saith the Lord Almighty (God). (Parentheses mine)
Next we have:
Malachi 3:5 But first I will step forward to contend
against those who have no
fear of me: who practice sorcery, who commit adultery, who swear
falsely, who cheat laborers of their hire, and who subvert the cause
of the widow, orphan, and stranger – said the Lord of Hosts…
The immediate and direct confrontation with the enemies of God describes Melchizedek’s rather than Jesus’ mission. Who are these enemies? None other than the present power elite of our world; our political, financial and intellectual controllers in positions of power; often behind the scene and out of view.
Malachi 3:7 From the very days of your fathers you
have turned away from
My laws and have not observed them. Turn back to Me and I will
turn back to you…
Malachi 3:11 I will surely open the floodgates of the sky for you and pour
Malachi 3:13 You have spoken hard words against Me – said the Lord.
You have said, "It is useless to serve God…" "And so we account
the arrogant happy because they have done evil and endured; they
have dared God and escaped…" But for you who revere My name, a sun
of victory shall rise to bring healing.
God tells us that our rebellion from his laws/ways has been from the ancient times of Israel to present. He does not want to see anybody suffer or "be punished." He simply wants us to turn back to Him for our own good. All who respect and revere God’s name are invited to be healed, made whole, and welcomed into the kingdom of God. Malachi ends with the well known:
Malachi 3:23 Lo, I will send the prophet Elijah to you
before the coming of
the awesome, fearful day of the Lord. He shall reconcile fathers
and sons and sons with their fathers, so that, when I come, I do
not strike the whole land with destruction.
God tells us in the final stanza that He will raise up and send a final prophet "Elijah" before the coming of the Lord (Melchizedek). Who is this "Elijah" and why is he called by this prophet’s name? John the Baptist came before the Lord (Jesus) but he was not "the Elijah" to come. John the Baptist:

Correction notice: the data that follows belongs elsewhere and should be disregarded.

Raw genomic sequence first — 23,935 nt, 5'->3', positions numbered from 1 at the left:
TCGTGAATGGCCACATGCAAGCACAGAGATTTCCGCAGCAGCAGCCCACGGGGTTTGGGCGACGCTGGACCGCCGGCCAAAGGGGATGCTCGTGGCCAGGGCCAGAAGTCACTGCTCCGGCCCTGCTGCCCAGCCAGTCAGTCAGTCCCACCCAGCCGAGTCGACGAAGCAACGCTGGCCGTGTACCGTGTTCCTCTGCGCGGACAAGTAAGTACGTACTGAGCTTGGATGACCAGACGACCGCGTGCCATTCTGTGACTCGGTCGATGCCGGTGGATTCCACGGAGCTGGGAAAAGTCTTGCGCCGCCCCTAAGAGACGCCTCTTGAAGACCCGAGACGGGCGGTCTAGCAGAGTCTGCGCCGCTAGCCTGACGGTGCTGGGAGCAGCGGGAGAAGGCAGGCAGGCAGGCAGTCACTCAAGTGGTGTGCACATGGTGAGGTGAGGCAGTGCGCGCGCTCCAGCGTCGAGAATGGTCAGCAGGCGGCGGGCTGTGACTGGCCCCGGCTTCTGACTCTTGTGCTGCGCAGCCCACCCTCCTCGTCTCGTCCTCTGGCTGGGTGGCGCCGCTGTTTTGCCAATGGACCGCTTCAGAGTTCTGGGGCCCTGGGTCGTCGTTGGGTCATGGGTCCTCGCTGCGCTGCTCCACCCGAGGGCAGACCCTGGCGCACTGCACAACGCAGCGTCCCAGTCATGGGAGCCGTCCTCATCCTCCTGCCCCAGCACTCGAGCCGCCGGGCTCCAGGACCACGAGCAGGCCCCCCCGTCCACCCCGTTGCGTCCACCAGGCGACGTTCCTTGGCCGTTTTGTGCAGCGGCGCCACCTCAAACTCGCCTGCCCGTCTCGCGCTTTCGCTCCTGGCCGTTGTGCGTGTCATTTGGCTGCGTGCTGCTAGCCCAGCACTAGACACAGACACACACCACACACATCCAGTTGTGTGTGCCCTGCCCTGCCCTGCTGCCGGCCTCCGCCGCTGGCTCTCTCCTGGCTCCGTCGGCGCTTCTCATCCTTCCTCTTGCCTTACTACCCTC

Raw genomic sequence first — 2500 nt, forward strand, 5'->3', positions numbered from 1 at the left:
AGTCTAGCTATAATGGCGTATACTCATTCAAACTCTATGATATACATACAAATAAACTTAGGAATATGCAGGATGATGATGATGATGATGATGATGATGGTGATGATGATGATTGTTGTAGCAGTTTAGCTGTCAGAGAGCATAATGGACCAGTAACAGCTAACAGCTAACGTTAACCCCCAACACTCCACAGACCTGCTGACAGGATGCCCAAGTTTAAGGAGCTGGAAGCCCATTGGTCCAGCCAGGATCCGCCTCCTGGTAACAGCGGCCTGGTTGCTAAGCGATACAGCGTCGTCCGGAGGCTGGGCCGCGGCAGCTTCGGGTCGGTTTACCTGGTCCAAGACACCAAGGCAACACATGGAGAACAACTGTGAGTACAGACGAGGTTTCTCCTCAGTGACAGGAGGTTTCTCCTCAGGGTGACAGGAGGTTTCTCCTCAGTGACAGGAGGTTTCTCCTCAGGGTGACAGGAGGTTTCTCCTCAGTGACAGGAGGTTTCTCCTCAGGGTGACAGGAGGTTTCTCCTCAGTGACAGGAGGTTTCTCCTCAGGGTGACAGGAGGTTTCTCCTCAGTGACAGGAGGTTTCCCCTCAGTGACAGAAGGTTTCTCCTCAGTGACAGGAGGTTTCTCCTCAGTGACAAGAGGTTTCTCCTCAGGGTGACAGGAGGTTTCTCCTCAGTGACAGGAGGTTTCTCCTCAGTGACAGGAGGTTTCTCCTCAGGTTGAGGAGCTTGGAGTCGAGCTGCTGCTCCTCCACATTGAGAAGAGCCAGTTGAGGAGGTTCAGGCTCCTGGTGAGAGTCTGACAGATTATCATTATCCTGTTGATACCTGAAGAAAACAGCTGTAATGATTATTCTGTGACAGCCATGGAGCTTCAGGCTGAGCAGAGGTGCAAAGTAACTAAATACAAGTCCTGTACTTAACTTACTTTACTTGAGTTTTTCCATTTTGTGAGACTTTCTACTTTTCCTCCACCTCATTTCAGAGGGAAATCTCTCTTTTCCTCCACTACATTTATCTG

UB 1499 was especially impressed by Isaiah and by Malachi…He read and
re-read the last five chapters of Isaiah…Then he would read in Malachi
"Behold, I will send you Elijah the prophet before the coming of…the
Lord."…John’s expectation of the coming of Elijah held him back (from
proclaiming the kingdom) for more than two years. He knew he was not
Elijah…He finally dared to think that the first of the prophets was called
Elijah that the last of the prophets (himself) would be known by the same
name. Nevertheless, he had doubts, doubts sufficient to prevent him from
ever calling himself Elijah. …Also consider:
UB 1754 …the three apostles perceived that He (Jesus) referred to
John the Baptist
as Elijah. Jesus knew that if they (the apostles) insisted on regarding him
as the Messiah, then must John be the Elijah of the prophecy.
In other words Jesus knew he himself was not the Messiah and that John was not the "Elijah" to come prophesied in Malachi. Jesus agreed to the use of the reference to Elijah only because he knew the apostles insisted on viewing himself as the Messiah. Elijah comes before the Messiah, identified previously as Melchizedek. Therefore, "Elijah" comes before Melchizedek and is the messianic final prophet. Also, ends of ages are very similar. John the Baptist was certainly the Elijah-type prophet for his end of the age, completed in 70 AD with the destruction of Jerusalem by the Romans. In fact, The Urantia Book tells us that: